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'Exploring science' on OHS campus
The newness of Orland High School's science and media center was obvious Wednesday when it was opened to public tours for the first time.
Many rooms are not yet occupied, and only some of the shelves in the library are filled, but that did not detract students, staff and community members' enthusiasm about the project.
The Orland Area Chamber of Commerce held a a ribbon cutting outside the main entrance to the two-story building at of Shasta and Third streets.
Orland Unified School District Board President Ben Kraemer cut the ribbon and said it was an honor for everyone involved.
Principal Jeff Scheele said everyone at the school is really excited about the 20,000-square-foot structure.
"Not only can Orland High School boast of its excellent academic and sports programs," Scheele said. "It can also boast about having the best facility in Glenn County."
Some classes already were in the upstairs classrooms Wednesday and Scheele said everyone should be in by May 7 after state STAR tests are completed.
Chamber of Commerce President Helen Duree indicated the new building will help attract businesses to town.
Most companies want an excellent school system, she said, and the building should be of interest to them along with the other school district facilities that have been built.
It also should make Orland students more "employable in the market place," Duree said, since it has updated computers, science equipment and other amenities.
"This says very loudly and very clearly the good citizens are serious and very supportive of student success," said Glenn County Superintendent of Schools Tracey Quarne. "This truly is a most wonderful community for children to learn and grow."
Interim Orland police Chief J.C. Tolle also stopped by to check out the facility.
"It is very impressive," Tolle said. "It almost makes you want to go back to high school."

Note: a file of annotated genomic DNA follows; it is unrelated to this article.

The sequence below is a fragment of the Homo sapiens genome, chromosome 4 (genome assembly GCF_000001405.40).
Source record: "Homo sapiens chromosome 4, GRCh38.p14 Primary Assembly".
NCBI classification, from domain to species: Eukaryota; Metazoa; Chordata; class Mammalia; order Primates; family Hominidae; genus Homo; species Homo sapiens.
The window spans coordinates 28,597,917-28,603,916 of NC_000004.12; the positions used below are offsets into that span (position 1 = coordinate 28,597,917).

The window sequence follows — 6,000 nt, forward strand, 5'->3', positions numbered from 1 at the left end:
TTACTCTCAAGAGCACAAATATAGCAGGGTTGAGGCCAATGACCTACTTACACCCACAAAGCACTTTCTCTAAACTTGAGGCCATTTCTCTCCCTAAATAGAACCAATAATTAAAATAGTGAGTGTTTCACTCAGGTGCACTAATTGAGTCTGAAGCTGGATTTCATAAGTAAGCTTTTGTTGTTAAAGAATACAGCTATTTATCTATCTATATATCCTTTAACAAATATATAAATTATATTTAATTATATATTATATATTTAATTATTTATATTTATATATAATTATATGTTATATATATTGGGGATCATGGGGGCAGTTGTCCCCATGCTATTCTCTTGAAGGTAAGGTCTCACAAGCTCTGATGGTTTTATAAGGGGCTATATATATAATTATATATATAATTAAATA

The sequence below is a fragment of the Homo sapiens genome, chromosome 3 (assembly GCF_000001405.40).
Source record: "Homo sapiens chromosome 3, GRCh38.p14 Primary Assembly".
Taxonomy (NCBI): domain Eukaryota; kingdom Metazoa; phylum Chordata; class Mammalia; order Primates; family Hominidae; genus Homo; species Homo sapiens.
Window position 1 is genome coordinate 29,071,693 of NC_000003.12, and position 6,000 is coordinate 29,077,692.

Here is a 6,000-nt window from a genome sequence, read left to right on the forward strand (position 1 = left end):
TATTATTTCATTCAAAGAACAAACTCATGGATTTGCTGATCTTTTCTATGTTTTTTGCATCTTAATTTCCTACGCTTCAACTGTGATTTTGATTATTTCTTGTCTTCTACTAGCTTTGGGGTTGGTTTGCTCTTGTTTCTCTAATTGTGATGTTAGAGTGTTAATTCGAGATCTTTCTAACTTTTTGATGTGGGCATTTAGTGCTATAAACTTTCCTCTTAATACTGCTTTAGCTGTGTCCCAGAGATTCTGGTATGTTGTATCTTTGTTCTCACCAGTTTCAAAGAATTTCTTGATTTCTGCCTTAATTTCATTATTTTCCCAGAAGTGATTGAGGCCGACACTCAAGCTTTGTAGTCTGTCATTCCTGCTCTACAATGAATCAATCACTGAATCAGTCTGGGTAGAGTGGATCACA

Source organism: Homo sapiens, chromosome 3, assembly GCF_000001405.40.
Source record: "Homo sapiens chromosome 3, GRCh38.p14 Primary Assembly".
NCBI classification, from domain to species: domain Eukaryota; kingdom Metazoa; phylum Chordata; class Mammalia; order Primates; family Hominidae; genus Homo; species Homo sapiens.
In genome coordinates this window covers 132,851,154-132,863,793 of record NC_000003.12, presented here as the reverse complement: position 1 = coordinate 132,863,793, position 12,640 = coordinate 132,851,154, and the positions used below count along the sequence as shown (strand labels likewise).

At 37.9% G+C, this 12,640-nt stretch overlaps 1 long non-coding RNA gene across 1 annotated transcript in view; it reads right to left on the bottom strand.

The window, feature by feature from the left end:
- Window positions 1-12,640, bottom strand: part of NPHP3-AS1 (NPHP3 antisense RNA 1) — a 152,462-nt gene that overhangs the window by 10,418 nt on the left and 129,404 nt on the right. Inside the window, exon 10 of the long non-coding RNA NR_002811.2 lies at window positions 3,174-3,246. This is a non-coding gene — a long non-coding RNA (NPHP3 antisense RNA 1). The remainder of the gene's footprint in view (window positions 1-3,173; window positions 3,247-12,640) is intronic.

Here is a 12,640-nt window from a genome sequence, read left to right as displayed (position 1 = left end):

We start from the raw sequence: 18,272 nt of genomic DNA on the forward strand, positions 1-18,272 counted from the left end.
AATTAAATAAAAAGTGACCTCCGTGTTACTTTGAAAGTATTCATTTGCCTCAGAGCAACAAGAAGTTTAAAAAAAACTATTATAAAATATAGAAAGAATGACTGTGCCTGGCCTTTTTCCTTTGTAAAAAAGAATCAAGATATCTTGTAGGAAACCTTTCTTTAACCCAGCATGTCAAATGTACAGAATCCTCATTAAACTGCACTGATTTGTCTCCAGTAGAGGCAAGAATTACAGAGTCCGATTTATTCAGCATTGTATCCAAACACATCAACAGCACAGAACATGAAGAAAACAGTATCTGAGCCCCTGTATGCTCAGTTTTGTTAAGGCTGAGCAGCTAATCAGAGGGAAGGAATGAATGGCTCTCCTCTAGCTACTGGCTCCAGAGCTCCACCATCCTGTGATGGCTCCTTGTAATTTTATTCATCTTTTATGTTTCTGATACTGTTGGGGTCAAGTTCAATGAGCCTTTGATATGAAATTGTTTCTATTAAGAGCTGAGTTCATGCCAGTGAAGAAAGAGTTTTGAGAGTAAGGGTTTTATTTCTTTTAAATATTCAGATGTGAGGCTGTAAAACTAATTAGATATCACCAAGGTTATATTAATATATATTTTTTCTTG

One lady touring the building asked if she could come back even though she is an adult now.
"This is the direct result of the very giving community we live in. We hope to be good stewards of the money they've invested in the educational process," Orland Unified board member Larry Donnelley said.
Kraemer added the building would not have happened without public support, and he hopes the community appreciates it as much as the district does.
The $5 million facility was paid for with $2.5 million in Measure K school construction bond money approved by district voters in 2008. The other half of the funds came from state grants and hardship money to pay for small district building projects.
It includes science labs, computer labs, the new library and media center and home economics rooms complete with brand new stoves, kitchens and a washer.
Students in the library expressed appreciation for the building.
"It is very nice," senior Jesus Llamas said. "Everything is upgraded, nicer and more up-to-date."
The building also does not have bugs like the old portables that sat on the site previously, Llamas added.
"It is really nice. We are not used to this. It feels good," junior Lorena Guerrero said.
"This just gives the school and students a new atmosphere," sophomore Jocelynh Thitphaneth said. "It motivates us to work harder and be rewarded with different activities."
Thitphaneth said she already has a chemistry class upstairs and it is fun to attend it.
"This is a delightful place," library clerk Sandi Donnelley said. "We are excited to be here and it's an exciting place to be. The kids are enjoying it and are respectful of the new facility."
A similar building is going up at C.K. Price Middle School and should be completed by the fall, district officials said.
Contact Rick Longley at 934-6800 or email@example.com.